Verse 3: Indeed, we put bits in horses' mouths that they may obey us and we turn their whole body.
Verse 4: Look also at ships: although they are so large and are driven by fierce winds, they are turned by a very small rudder wherever the pilot desires.
Verse 5: Even so the tongue is a little member and boasts great things. See how great a forest a little fire kindles!
Verse 6: And the tongue is a fire, a world of iniquity. The tongue is so set among our members that it defiles the whole body and sets on fire the course of nature and it is set on fire by hell.
Verse 7: For every kind of beast and bird, of reptile and creature of the sea is tamed and has been tamed by mankind.
Verse 8: But no man can tame the tongue. It is an unruly evil, full of deadly poison.
Verse 9: With it we bless our God and Father and with it we curse men who have been made in the similitude of God.
Verse 10: Out of the same mouth proceed blessing and cursing. My brethren, these things ought not to be so.
Verse 11: Does a spring send forth fresh water and bitter from the same opening?
Verse 12: Can a fig tree my brethren bear olives or a grapevine bear figs? Thus no spring can yield both salt water and fresh.

It's a very, shall we say, graphic description of how important it is in our relationship with one another how we converse, how we relate by words with one another. We can so easily offend somebody else just as it's a responsibility for us to conduct ourselves in a way which is pleasing to God and in a way which means we are truly trying to take on the mind of Christ. One of the things we need to consider so carefully is how we talk to one another, how we relate to one another to see that we don't create offense, to see that we conduct ourselves in a way that is pleasing to God the Father and Jesus Christ.

That same commentary I quoted from a little while ago had this to say about James, chapter 3 and the first few verses. It said: "What we say and what we don't say are both very important. Proper speech is not only saying the right thing at the right time, but also controlling our desire to say what we shouldn't. In other words, controlling if you will, be able to hold in comments which are going to be hurtful, things which are going cause harm to other people which are going to seem deeply in the psyche of people and find it very difficult for them to bear. Our relationship with one another can be affected more by words than almost any other thing and James is pointing it out very clearly for us."

How we speak to one another is so important that Christ gave us a very serious, a very sober warning in Matthew 12, verses 36 and 37. I'm going to read this from the New International version, I think it puts it very well.

Matthew 12:36 Matthew 12:36But I say to you, That every idle word that men shall speak, they shall give account thereof in the day of judgment.
American King James Version×
& 37 But I tell you that men will have to give account on the day of judgment for every careless word they have spoken. (Let me read that again.) But I tell you that men will have to give account on the day of judgment for every careless word they have spoken. (Boy that is really hitting hard, every careless word we have spoken we're going to have to give account for on the day of judgment.) For by your words you will be acquitted and by your words you will be condemned.

It is so important the way we relate to one another in words, that we are given a warning here that it could lead to us not being given eternal life. It's so important. The fact is that our words whether they be written or spoken are the greatest cause of offense and create the greatest need for exercising our forgiveness.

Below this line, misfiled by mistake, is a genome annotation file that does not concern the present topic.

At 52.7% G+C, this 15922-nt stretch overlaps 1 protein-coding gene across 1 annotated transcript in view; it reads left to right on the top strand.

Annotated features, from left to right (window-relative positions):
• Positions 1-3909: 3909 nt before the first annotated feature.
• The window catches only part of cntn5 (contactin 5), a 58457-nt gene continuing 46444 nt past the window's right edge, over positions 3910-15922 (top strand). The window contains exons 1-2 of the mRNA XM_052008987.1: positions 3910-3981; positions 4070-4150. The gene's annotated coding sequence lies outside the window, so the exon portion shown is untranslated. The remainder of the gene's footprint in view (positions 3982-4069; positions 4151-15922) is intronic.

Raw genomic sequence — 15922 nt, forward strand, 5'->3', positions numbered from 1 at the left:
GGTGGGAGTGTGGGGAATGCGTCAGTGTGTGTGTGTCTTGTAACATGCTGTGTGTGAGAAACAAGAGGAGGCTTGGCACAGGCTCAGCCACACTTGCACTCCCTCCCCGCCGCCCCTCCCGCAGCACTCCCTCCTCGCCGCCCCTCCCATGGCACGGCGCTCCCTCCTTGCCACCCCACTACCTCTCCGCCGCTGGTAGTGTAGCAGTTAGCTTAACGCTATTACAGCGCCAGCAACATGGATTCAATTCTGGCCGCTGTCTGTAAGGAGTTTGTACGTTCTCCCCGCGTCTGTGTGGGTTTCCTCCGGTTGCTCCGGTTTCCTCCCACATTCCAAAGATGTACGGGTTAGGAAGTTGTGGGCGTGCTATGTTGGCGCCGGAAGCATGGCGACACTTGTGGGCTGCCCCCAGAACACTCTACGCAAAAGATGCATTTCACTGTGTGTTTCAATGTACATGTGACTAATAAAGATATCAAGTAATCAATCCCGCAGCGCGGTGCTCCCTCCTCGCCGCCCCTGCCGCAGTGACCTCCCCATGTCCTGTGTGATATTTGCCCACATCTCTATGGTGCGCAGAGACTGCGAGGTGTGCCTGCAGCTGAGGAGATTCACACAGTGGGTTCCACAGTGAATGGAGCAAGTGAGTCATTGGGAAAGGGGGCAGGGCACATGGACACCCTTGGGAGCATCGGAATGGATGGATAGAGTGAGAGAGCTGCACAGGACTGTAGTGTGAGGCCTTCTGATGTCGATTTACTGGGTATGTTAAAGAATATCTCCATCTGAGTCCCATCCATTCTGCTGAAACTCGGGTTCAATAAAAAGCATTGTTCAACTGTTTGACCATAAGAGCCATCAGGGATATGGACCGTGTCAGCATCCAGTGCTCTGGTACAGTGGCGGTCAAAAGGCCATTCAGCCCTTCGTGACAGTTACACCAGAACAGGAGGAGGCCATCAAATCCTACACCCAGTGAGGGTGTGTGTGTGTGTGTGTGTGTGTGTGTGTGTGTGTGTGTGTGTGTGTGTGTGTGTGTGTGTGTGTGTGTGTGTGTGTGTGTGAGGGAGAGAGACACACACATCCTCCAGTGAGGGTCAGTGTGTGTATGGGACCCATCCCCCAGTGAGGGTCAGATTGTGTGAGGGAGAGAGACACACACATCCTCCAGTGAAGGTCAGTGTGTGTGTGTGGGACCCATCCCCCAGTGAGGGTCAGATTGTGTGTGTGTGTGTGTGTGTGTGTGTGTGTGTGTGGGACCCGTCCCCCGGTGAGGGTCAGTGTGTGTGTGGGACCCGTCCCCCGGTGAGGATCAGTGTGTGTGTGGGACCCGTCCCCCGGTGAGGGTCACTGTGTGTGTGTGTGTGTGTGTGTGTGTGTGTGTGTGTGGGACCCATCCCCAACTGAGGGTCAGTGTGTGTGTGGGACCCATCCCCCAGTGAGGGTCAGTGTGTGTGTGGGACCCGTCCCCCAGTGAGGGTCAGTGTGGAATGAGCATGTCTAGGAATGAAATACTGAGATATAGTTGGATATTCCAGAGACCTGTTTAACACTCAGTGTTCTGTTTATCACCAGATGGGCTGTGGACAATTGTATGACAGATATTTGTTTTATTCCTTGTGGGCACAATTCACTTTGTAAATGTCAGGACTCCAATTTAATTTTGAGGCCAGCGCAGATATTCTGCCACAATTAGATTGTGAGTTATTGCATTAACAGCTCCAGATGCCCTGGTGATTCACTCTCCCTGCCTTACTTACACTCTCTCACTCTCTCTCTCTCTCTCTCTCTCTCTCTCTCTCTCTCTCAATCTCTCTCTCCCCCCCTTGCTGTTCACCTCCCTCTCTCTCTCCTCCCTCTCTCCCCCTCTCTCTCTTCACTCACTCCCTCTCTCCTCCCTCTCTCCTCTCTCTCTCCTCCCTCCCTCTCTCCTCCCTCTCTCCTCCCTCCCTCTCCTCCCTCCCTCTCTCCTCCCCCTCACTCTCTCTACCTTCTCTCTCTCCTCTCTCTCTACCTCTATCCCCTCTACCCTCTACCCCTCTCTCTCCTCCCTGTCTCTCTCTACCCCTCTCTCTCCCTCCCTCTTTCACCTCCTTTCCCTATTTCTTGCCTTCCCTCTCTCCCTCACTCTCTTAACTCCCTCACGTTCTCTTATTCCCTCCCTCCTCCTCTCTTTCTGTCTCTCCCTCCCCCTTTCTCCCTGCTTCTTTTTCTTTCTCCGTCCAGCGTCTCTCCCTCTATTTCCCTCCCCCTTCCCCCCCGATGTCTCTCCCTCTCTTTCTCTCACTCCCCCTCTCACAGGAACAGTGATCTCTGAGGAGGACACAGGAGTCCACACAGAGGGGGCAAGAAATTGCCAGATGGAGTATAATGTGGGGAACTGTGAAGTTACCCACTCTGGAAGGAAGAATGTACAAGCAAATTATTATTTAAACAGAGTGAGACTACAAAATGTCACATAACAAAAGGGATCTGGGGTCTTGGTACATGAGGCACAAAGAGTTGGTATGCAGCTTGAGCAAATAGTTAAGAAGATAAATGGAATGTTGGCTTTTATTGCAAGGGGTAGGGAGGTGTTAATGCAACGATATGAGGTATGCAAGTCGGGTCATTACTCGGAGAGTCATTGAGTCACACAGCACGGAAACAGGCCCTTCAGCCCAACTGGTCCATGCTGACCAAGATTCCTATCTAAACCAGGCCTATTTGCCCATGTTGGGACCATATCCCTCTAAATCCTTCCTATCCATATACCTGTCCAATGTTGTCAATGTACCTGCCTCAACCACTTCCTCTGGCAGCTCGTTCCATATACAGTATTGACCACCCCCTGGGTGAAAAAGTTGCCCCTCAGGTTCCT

Just a few chapters earlier in Matthew chapter 6, verses 14 and 15 is probably the key scripture for any Christian in this regard as how we speak to one another.

Matthew 6:14 Matthew 6:14For if you forgive men their trespasses, your heavenly Father will also forgive you:
American King James Version×
 For if you forgive men their trespasses, (In other words somebody offends against us) your heavenly Father will also forgive you.
So we are endeavoring when we forgive other people for offenses committed against us. We are taking on a little aspect of the mind of Christ, demonstrating that forgiveness that is being offered toward us.

Verse 15: But if you do not forgive men their trespasses, neither will your Father forgive your trespasses.

From those 2 verses, or those 2 sections of scripture in Matthew 12 and Matthew 6 we can see how important it is the way we speak to one another, the way we relate to one another in words and as I said whether they be spoken or whether they be written, whether they be on the internet or whether they be in e-mails, they are still words and words are so hurtful. It says the pen is mightier than the sword and that is true and the way we speak to one another is very, very important, very important indeed brethren.

We all trespass and we all ask God for forgiveness. But what if we're trespassed against? What if somebody commits an offense against us? How forgiving are we? Do we have resentment within us? Have we got even a small amount of the gift of forgiveness within us that God has demonstrated to us when He gave us through the death of His Son the opportunity to have eternal life? How much of God's forgiveness have we got in us? I think the answer is probably not enough and that will vary from person to person, but it's something we should be striving hard to emulate, to be forgiving people, to accept that we do have frailties, to accept that we are but dust as we read in that earlier scripture, to realize that we will offend, to realize that people will offend us and when we are offended against how forgiving can we be, how much of God's Spirit have we got, how willing are we to forgive? I doubt that I've got enough of God's Spirit and enough of God's forgiveness resident in me. It's difficult to forgive people who have offended against you, it's very difficult indeed. But we are exhorted here in those scriptures we just read, for by your words you'll be acquitted and by your words you'll be condemned, if you'll forgive men their trespasses, your heavenly Father will also forgive you, but if you don't forgive men their trespasses, neither will your Father forgive your trespasses. That's how important forgiveness is. Forgiveness could lead or deter us from achieving eternal life. That's how important it is.